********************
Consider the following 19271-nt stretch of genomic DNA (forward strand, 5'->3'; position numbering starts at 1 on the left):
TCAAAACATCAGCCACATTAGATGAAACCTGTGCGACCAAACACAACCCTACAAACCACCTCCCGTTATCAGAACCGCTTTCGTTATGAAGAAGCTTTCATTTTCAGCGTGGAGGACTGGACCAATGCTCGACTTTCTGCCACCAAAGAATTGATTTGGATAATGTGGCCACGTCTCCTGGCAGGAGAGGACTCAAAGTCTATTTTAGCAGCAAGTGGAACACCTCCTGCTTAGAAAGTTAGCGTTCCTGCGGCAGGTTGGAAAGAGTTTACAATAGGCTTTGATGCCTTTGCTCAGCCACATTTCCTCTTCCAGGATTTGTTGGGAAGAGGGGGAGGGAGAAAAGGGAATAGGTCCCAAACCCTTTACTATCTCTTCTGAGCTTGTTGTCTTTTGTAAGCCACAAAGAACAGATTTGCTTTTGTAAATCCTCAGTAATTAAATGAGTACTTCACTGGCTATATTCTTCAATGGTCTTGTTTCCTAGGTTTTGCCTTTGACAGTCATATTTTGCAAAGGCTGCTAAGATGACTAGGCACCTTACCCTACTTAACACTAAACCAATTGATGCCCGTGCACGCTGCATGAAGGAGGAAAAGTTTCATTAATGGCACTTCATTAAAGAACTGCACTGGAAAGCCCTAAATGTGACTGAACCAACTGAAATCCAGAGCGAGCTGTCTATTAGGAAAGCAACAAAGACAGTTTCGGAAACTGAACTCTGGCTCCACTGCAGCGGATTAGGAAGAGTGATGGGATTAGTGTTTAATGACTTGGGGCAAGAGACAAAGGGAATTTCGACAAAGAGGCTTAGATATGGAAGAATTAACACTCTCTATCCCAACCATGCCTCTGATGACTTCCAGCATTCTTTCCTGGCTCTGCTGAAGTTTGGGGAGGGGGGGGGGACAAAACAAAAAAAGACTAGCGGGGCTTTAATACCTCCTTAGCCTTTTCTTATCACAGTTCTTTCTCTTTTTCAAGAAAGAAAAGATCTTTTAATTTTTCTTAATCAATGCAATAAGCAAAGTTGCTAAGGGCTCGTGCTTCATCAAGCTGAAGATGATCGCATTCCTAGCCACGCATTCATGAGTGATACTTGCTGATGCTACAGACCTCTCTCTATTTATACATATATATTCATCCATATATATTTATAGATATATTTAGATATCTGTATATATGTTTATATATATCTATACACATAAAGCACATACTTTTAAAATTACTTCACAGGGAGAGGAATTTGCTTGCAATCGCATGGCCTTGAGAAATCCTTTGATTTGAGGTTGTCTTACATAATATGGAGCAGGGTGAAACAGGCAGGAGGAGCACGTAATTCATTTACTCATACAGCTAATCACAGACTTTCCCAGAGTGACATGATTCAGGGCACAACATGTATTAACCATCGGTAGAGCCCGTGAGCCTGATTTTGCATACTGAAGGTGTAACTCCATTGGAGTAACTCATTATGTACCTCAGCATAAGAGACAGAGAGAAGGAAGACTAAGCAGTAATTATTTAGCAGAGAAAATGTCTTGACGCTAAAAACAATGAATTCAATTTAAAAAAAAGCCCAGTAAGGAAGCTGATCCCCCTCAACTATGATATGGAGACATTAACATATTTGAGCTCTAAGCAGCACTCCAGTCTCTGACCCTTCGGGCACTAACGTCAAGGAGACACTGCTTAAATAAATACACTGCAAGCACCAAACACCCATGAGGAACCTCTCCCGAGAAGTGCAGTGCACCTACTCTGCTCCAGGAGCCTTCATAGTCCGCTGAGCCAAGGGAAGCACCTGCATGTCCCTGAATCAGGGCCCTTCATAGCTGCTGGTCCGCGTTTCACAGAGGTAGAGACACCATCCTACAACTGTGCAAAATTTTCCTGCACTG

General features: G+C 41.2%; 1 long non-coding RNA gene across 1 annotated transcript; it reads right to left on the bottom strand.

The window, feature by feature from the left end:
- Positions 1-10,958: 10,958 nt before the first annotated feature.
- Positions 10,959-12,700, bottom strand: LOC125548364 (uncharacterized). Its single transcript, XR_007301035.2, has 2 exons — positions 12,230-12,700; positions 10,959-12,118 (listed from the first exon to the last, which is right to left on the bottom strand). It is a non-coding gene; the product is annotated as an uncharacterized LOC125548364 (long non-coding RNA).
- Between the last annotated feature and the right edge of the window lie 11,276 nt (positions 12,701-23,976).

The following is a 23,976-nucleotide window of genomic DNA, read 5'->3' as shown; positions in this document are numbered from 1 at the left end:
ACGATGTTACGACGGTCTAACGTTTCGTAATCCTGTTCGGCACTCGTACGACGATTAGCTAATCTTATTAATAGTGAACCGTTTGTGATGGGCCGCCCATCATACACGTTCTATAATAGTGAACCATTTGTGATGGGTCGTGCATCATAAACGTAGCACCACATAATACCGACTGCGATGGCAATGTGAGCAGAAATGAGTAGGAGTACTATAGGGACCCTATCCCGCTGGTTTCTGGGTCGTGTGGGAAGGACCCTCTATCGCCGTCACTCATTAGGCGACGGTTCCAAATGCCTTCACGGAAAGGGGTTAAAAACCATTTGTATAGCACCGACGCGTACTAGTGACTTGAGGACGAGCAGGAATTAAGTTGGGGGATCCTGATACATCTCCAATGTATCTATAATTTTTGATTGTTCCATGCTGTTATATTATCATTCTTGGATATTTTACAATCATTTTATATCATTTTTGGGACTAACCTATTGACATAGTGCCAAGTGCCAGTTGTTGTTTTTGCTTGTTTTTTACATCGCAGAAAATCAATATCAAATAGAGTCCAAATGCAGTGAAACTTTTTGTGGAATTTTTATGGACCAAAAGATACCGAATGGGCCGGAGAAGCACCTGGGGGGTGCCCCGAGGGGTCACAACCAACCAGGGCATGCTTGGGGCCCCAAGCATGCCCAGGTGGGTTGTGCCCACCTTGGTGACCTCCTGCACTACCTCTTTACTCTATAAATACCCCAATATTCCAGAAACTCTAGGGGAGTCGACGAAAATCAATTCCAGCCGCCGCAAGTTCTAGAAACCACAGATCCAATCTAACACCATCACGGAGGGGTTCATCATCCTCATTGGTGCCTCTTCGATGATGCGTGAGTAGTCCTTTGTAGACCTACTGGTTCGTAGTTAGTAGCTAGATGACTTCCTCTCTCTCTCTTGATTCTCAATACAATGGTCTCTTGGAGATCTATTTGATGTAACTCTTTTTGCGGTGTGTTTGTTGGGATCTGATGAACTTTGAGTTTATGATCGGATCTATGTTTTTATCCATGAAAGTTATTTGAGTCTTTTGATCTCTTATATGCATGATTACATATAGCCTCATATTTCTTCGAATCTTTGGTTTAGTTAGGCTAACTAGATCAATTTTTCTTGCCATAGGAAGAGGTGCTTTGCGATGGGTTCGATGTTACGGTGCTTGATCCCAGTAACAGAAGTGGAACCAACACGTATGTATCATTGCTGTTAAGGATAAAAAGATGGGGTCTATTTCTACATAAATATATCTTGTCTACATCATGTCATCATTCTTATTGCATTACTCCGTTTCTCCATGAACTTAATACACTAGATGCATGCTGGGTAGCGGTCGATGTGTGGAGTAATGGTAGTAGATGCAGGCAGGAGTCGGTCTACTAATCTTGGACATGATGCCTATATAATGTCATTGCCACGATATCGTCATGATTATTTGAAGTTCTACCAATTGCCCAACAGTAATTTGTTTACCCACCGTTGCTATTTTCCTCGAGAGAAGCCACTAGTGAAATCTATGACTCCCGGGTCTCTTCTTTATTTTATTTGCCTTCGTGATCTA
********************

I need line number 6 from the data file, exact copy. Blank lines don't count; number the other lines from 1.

- Positions 10,959-12,700, bottom strand: LOC125548364 (uncharacterized). Its single transcript, XR_007301035.2, has 2 exons — positions 12,230-12,700; positions 10,959-12,118 (listed from the first exon to the last, which is right to left on the bottom strand). It is a non-coding gene; the product is annotated as an uncharacterized LOC125548364 (long non-coding RNA).